Have you ever walked into a room, quickly realized that you look completely different than everyone else, and walked out? It might sound ridiculous to someone who has not encountered this scenario, but it can be incredibly intimidating to try new experiences when you feel like you are not “the right kind of person” to be pursuing them. This is why I find it so impressive that Jagmeet Singh is the new leader of the NDP. With his brown skin, magnificent beard, and vibrant turbans, he looks nothing like any of Canada’s current or past leaders, and yet, here he is.

 

When Singh became a candidate for the NDP leadership last year, predictions of his success were low, as he started with few people by his side. Despite these odds, in October 2017, he became the first visible minority to lead a Canadian federal political party. Regardless of your beliefs and political views, what is universally inspiring is how Singh did not have to change anything about him to achieve his victory. He continues to rock his turban and keep his kirpan by his side. I am sure many of us have felt obliged to “adjust” our personalities or appearance based on the social situation we are in, but should we feel the need to? Singh proves we do not have to.

 

You might be thinking, well, some people are just born confident in their own skin! While this may be true in some situations, this is not the case with Singh. It was not always easy for him to embrace his differences – as a child, he found it difficult to have a “funny sounding first name” and long hair, especially growing up in Scarborough, an area with little diversity at the time. Having been bullied for being different, his experiences inspired his desires to work towards social justice and equality. Singh stated that a key issue he wants to tackle if he becomes Prime Minister would be pay equality[1]. He has also openly spoken out against Quebec’s Bill 62, the proposed law targeting and banning the niqab[2].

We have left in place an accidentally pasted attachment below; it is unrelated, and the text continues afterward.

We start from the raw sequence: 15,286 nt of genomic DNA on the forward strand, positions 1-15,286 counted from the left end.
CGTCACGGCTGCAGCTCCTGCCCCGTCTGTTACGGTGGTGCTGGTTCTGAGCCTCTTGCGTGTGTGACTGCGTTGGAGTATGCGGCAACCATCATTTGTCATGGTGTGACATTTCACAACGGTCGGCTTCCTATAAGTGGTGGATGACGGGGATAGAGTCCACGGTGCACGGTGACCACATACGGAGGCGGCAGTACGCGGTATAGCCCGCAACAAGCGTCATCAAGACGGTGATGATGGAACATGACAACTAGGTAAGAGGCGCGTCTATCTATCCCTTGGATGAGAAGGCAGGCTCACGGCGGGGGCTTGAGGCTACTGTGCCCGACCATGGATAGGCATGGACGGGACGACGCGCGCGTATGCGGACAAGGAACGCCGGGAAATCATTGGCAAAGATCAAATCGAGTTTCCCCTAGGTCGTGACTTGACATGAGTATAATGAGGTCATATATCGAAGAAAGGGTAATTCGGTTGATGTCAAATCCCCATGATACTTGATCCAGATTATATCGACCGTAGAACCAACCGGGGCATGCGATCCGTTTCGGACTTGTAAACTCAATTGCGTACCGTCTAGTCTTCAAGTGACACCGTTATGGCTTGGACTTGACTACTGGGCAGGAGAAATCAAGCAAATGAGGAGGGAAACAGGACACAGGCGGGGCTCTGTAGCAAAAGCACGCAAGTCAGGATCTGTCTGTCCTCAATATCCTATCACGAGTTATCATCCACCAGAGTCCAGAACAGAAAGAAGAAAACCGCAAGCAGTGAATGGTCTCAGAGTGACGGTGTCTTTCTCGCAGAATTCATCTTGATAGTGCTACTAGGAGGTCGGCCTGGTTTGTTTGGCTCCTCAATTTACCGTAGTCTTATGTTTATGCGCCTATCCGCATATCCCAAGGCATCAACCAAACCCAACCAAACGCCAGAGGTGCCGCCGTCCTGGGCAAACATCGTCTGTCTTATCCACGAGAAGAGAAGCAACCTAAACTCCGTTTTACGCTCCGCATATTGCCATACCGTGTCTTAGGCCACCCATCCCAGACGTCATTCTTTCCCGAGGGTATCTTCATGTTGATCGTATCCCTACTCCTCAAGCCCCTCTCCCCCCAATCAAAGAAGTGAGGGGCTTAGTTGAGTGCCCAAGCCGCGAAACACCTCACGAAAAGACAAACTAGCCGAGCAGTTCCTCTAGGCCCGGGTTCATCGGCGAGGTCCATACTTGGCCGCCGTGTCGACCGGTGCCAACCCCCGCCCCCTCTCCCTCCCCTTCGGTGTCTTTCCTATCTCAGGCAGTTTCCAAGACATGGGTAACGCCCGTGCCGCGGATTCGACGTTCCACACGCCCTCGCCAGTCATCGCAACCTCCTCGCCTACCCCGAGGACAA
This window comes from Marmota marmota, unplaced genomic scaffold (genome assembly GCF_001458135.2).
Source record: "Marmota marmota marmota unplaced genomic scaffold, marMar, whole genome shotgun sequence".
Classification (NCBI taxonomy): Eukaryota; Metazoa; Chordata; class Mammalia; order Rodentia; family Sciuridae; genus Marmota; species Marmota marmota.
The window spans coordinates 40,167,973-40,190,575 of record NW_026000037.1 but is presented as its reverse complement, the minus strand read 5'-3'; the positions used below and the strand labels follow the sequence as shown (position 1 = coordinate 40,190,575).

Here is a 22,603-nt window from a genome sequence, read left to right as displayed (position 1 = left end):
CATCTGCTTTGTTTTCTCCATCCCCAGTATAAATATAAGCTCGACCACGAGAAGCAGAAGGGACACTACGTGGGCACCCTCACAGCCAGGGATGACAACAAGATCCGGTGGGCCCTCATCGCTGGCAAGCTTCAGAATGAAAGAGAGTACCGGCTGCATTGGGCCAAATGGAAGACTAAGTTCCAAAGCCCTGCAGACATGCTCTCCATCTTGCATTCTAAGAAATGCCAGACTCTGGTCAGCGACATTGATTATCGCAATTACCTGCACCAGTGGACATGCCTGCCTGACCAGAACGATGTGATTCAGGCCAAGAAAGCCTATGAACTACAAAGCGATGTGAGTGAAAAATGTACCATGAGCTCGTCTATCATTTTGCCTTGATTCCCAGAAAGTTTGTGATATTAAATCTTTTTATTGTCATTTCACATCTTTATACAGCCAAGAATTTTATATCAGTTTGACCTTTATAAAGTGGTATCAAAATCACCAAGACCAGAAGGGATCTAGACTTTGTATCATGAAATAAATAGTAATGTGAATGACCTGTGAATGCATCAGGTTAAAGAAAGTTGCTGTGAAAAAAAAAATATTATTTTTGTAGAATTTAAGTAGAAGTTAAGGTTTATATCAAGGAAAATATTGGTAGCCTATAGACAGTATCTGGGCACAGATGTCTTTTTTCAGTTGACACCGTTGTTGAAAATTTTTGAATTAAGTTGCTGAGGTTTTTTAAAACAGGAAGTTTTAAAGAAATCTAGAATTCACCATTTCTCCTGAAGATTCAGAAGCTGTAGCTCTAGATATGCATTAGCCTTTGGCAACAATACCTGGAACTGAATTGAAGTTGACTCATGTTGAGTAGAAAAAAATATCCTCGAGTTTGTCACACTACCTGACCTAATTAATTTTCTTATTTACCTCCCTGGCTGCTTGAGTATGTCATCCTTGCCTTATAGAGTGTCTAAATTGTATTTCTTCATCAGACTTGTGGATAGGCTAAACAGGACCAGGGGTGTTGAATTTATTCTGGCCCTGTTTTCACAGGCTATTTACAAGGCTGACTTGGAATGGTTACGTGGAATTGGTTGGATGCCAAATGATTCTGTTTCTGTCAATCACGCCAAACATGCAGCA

He also amped up his style game, using his exceptionally fashionable and often-talked-about style as a “social armor” to direct people’s attention towards his turban and beard in a more positive light, which allowed him to focus on topics more important than his appearance, topics like poverty, injustice and inequality. His methods worked, and to top it off, Toronto Life included him as one of the top 25 most stylish personalities in 2013.

 

Comparing his past to where he is now shows how far we have moved as a society with regards to acceptance and looking past physical appearances. Seeing a man who looks completely different from the average politician can be extremely impactful for young people of colour who perceive their race or religion to be a barrier between them and their dreams. So the next time I hesitate before going into a new experience, I will think about how Jagmeet Singh must have felt when beginning his campaign, and I will take a leap of faith and walk in there with confidence.

 

  1. (2017). Jagmeet Singh to tackle equality, electoral reform as NDP leader. Global News. Retrieved from https://globalnews.ca/video/3779164/jagmeet-singh-to-tackle-equality-electoral-reform-as-ndp-leader
  2. Ballingall, A. (2017). Jagmeet Singh calls out NDP opponents on niqab issue in Quebec. The Star. Retrieved from https://www.thestar.com/news/canada/2017/08/26/jagmeet-singh-calls-out-ndp-opponents-on-niqab-issue-in-quebec.html

About The Author

Head Editor

Joined MY Voice in 2013 as a writer, am currently Head Editor, writer and designer in second year university. Enjoys eating, sleeping and occasionally ranting about social injustices.

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